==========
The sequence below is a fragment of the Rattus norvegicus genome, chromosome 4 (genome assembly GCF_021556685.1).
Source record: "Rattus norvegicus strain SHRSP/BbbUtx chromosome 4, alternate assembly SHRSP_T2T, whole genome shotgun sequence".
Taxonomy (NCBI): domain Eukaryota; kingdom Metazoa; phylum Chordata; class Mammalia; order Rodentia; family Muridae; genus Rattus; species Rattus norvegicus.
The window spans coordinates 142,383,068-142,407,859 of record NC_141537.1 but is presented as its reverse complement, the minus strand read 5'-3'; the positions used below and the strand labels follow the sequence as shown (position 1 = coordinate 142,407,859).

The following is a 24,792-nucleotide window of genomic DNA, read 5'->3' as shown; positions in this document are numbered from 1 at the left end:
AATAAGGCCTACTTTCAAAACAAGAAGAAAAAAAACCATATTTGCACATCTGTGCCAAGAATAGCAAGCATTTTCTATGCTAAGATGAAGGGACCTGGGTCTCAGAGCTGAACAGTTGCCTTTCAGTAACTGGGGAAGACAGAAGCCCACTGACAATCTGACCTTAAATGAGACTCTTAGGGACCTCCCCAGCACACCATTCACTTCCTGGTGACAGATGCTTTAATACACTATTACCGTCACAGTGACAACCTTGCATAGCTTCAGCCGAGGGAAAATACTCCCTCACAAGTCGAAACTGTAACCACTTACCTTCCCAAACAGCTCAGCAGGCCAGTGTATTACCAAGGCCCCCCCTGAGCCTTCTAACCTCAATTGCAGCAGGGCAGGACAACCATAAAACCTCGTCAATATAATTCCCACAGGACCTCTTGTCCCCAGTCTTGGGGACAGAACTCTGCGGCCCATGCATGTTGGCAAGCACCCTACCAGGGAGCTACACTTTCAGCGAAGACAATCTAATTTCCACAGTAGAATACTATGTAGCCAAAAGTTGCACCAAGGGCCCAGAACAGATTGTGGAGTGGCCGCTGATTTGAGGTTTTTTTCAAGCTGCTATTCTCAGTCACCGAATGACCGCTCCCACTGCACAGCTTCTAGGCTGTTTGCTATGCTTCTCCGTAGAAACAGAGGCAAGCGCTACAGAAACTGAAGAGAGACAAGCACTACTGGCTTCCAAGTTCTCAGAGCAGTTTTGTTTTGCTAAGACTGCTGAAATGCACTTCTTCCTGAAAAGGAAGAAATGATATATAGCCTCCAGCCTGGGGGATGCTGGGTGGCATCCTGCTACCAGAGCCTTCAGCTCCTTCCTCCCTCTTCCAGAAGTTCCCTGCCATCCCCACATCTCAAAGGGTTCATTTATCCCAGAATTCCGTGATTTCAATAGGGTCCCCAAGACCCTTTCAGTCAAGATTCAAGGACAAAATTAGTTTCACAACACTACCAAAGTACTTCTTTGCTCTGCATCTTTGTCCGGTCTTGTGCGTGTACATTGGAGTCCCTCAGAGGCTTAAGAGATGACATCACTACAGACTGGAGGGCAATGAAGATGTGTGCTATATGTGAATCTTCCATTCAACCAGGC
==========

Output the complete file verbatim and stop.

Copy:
The sequence below is a fragment of the Rattus norvegicus genome, chromosome 4 (genome assembly GCF_021556685.1).
Source record: "Rattus norvegicus strain SHRSP/BbbUtx chromosome 4, alternate assembly SHRSP_T2T, whole genome shotgun sequence".
Taxonomy (NCBI): domain Eukaryota; kingdom Metazoa; phylum Chordata; class Mammalia; order Rodentia; family Muridae; genus Rattus; species Rattus norvegicus.
The window spans coordinates 142,383,068-142,407,859 of record NC_141537.1 but is presented as its reverse complement, the minus strand read 5'-3'; the positions used below and the strand labels follow the sequence as shown (position 1 = coordinate 142,407,859).

The following is a 24,792-nucleotide window of genomic DNA, read 5'->3' as shown; positions in this document are numbered from 1 at the left end:
AATAAGGCCTACTTTCAAAACAAGAAGAAAAAAAACCATATTTGCACATCTGTGCCAAGAATAGCAAGCATTTTCTATGCTAAGATGAAGGGACCTGGGTCTCAGAGCTGAACAGTTGCCTTTCAGTAACTGGGGAAGACAGAAGCCCACTGACAATCTGACCTTAAATGAGACTCTTAGGGACCTCCCCAGCACACCATTCACTTCCTGGTGACAGATGCTTTAATACACTATTACCGTCACAGTGACAACCTTGCATAGCTTCAGCCGAGGGAAAATACTCCCTCACAAGTCGAAACTGTAACCACTTACCTTCCCAAACAGCTCAGCAGGCCAGTGTATTACCAAGGCCCCCCCTGAGCCTTCTAACCTCAATTGCAGCAGGGCAGGACAACCATAAAACCTCGTCAATATAATTCCCACAGGACCTCTTGTCCCCAGTCTTGGGGACAGAACTCTGCGGCCCATGCATGTTGGCAAGCACCCTACCAGGGAGCTACACTTTCAGCGAAGACAATCTAATTTCCACAGTAGAATACTATGTAGCCAAAAGTTGCACCAAGGGCCCAGAACAGATTGTGGAGTGGCCGCTGATTTGAGGTTTTTTTCAAGCTGCTATTCTCAGTCACCGAATGACCGCTCCCACTGCACAGCTTCTAGGCTGTTTGCTATGCTTCTCCGTAGAAACAGAGGCAAGCGCTACAGAAACTGAAGAGAGACAAGCACTACTGGCTTCCAAGTTCTCAGAGCAGTTTTGTTTTGCTAAGACTGCTGAAATGCACTTCTTCCTGAAAAGGAAGAAATGATATATAGCCTCCAGCCTGGGGGATGCTGGGTGGCATCCTGCTACCAGAGCCTTCAGCTCCTTCCTCCCTCTTCCAGAAGTTCCCTGCCATCCCCACATCTCAAAGGGTTCATTTATCCCAGAATTCCGTGATTTCAATAGGGTCCCCAAGACCCTTTCAGTCAAGATTCAAGGACAAAATTAGTTTCACAACACTACCAAAGTACTTCTTTGCTCTGCATCTTTGTCCGGTCTTGTGCGTGTACATTGGAGTCCCTCAGAGGCTTAAGAGATGACATCACTACAGACTGGAGGGCAATGAAGATGTGTGCTATATGTGAATCTTCCATTCAACCAGGC